Keywords: Economic Growth,Industrial Economics,Economic Theory&Research,Innovation,Energy Policies&Economics,Food Security,Energy and Environment,Energy and Mining,Energy Demand
    Date: 2019–05–30
  4. By: Gauri,Varun; Rahman,Tasmia; Sen,Iman Kalyan
    Abstract: This study conducted a large-scale, representative survey of social norms for female labor force participation in three governorates of Jordan. The social norms measures are disaggregated into thematic clusters, empirical and normative expectations, and interpersonal expectations within the household. The measurements satisfy reasonable tests for internal consistency, external validity, and test-retest reliability. The survey shows that the great majority of men and women favor women's labor force participation, although support falls under specific scenarios. Most non?working women would like a job. Among married women, the strongest correlates of working are the woman's expectations of her husband's views and the husband's personal beliefs. Among unmarried women, empirical expectations of the number of women working correlate strongest with labor force participation. The study findings indicate that information campaigns highlighting hidden support for women working could be effective, although distinct messages for men, married women, and unmarried women may be useful.
    Keywords: Gender and Development,Educational Sciences,Labor Markets,Transport Services
    Date: 2019–06–26
  5. By: Phadera,Lokendra; Sharma,Dhiraj; Wai-Poi,Matthew Grant
    Abstract: Subsidized or free distribution of food has been a central pillar of social protection programs in many countries. With the number of forcibly displaced persons at record levels, the question arises of whether in-kind food transfer programs are effective in mitigating the loss of welfare induced by forced displacement. This paper examines whether Iraq?s Public Distribution System, a universal food subsidy program, has buffered the impacts of displacement on households. Using propensity score matching to account for the observable differences between Public Distribution System recipients and non-recipients, the analysis finds that displaced households with continued access to Public Distribution System benefits have higher food and non-food expenditures compared with displaced households that lost access. Likewise, the beneficiaries have higher calorie intakes and are less vulnerable to falling into poverty. However, displaced beneficiaries remained significantly worse off and more vulnerable to poverty than non-displaced households, suggesting that, although the Public Distribution System helped mitigate displacement to a degree, it may not be the most effective protection program for such shocks. Given the considerable resources the universal program consumes, it is vital to think of alternative approaches, such as targeted cash transfers, that might be more effective in protection and cost.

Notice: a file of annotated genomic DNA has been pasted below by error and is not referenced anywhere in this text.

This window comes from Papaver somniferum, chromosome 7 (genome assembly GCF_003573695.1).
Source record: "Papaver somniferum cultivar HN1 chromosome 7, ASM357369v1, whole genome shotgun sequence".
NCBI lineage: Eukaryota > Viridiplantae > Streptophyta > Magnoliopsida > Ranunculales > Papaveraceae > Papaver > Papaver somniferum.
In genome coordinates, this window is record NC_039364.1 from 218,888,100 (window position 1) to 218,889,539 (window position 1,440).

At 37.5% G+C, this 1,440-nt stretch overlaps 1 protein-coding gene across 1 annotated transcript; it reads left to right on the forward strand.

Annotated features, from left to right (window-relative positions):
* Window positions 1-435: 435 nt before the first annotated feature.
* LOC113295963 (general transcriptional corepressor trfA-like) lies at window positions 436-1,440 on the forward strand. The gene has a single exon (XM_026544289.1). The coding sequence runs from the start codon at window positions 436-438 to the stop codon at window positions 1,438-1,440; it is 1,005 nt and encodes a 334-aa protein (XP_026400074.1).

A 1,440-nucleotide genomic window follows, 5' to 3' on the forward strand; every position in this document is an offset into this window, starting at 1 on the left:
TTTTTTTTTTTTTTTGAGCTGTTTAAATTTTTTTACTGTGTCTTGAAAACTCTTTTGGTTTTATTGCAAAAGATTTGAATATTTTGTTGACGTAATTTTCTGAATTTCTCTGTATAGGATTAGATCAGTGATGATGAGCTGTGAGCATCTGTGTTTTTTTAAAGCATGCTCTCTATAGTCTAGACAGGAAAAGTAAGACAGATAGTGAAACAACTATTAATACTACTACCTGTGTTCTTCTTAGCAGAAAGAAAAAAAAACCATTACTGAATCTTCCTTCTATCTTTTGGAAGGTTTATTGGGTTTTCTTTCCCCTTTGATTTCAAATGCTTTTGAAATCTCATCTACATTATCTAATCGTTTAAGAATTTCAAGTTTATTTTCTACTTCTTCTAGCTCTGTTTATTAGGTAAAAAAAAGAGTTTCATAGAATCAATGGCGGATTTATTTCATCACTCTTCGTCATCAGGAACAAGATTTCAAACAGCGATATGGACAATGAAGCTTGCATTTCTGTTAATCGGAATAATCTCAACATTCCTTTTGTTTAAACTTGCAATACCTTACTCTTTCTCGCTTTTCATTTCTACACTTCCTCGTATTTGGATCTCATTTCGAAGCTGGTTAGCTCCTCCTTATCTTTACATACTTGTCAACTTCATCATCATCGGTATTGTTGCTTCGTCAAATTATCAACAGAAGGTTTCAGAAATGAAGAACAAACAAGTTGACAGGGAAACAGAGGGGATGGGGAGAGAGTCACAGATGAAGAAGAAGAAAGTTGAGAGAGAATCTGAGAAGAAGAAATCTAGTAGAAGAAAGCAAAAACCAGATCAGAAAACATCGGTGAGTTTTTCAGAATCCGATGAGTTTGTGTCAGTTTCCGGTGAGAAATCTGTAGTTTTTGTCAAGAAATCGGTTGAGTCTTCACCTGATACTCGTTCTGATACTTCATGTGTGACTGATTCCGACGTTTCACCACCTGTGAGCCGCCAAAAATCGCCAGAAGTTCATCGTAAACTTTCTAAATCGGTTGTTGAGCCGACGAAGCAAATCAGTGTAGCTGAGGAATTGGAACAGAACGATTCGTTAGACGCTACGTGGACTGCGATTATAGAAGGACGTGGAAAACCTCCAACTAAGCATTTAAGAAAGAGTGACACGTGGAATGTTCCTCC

Date: 2020–02–19